Last week my son’s fourth-grade class went on a field trip to the Museum of Life and Science. At my son’s enthusiastic urging, I had volunteered to be a chaperone. God help me.
When we got to the museum, all the victims parents were given stickers that said “I’m a Super Chaperone!” to identify them in case they attempted escape. I was placed in charge of five kids (God help them) and the teeming swarm of fourth-graders broke up into smaller groups to explore the museum.
I don’t know how accurate my sticker was. At the risk of giving their parents retroactive heart failure, I was not a terribly authoritative chaperone. I told them, “Stay in this general area.” When we went upstairs, I told them to stay on the top floor. Then I let them all go their own way and look at whatever they wanted to look at, and alternated my time between glancing at the exhibits myself, and doing head counts to see where my charges were. “One, two… three, four… there he is, five.”
When we went to the gift shop, some of my group were far more interested in the googaws and trinkets than others. While a couple lingered in the gift shop, I instructed the remainder to stay in the nearby play area where a bunch of Kapla blocks were set out. (“Kapla” is apparently Dutch for “really expensive little block of wood.”) At one point I let the two girls go to the restroom—at the other end of the museum!—while I kept watch over the ones in the gift shop and the Kapla area. The extent of my supervision was to tell them to come directly back when they were done.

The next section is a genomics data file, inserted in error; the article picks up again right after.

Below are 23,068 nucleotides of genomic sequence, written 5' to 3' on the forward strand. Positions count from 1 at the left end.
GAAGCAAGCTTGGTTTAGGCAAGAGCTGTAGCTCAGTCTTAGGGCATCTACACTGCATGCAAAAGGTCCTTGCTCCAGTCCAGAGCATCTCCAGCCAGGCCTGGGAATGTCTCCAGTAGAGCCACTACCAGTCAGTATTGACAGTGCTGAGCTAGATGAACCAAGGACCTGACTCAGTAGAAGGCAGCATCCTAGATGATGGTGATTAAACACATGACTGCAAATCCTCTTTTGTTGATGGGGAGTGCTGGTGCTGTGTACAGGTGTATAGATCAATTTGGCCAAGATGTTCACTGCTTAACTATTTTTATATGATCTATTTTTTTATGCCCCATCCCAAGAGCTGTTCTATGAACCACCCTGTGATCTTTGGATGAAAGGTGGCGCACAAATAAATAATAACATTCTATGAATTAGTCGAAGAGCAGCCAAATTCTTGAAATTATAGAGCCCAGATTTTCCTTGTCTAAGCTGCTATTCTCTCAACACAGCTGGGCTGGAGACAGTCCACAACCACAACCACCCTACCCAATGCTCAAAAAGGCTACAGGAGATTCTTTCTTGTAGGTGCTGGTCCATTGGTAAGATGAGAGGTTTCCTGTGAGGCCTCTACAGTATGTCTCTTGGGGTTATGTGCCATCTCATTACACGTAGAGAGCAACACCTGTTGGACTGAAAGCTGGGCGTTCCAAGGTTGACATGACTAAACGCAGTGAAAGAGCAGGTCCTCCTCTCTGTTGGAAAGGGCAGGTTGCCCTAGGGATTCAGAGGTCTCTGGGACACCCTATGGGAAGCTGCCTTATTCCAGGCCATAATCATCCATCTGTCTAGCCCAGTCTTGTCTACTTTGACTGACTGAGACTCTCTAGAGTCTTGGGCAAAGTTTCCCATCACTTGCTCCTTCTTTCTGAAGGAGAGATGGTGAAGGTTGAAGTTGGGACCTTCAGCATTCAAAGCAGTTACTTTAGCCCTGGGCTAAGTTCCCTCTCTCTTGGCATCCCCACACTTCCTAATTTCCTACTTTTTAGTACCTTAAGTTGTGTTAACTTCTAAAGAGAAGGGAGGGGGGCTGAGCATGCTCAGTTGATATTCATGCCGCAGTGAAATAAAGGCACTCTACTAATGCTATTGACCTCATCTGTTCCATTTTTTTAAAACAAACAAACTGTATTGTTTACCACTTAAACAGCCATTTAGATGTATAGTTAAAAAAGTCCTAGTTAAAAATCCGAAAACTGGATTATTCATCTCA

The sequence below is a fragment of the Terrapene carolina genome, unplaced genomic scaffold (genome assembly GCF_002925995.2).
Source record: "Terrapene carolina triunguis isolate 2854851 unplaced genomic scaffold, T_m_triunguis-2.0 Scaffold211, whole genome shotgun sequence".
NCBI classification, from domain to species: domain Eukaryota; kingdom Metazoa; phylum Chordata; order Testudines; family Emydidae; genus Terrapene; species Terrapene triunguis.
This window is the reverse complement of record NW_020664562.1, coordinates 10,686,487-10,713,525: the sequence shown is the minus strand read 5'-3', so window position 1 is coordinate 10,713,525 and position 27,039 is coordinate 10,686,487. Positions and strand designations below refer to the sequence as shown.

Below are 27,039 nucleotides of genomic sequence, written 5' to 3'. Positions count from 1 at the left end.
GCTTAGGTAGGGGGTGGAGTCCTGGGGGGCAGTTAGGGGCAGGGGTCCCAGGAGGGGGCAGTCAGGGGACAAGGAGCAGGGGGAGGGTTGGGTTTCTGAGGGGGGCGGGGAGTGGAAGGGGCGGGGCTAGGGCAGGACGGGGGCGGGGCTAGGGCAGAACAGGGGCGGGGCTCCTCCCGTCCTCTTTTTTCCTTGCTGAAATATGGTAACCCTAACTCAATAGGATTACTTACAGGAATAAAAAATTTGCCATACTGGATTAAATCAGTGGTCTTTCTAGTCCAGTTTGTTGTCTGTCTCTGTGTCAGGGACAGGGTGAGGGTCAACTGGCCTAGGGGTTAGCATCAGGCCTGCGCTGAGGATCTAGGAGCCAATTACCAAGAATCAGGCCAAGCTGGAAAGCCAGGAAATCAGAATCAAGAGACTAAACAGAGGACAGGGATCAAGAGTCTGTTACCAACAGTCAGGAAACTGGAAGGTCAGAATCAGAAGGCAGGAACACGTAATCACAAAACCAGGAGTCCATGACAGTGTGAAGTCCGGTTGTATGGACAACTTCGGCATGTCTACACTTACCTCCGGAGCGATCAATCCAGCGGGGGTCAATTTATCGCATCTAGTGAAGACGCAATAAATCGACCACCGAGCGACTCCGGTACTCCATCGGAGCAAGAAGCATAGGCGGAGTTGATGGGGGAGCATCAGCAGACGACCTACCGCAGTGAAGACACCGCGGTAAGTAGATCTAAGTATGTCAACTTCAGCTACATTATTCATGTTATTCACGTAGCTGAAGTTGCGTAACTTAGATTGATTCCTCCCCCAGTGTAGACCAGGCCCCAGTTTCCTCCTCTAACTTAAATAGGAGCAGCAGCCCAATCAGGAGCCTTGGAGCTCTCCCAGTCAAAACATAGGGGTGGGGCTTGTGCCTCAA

So I’m probably not the best chaperone there is. I’m not entirely sure what the chaperoning rules are; some groups seemed to be very disciplined, moving as a unit from one display to the next. I just ain’t that organized. I figure as long as I come out with all the kids I went in with, and there’s no permanent damage to either the kids or the museum, that’s probably about the range of my child-watching skills. And to that extent I was a success. Take that, all you perfect TV moms.
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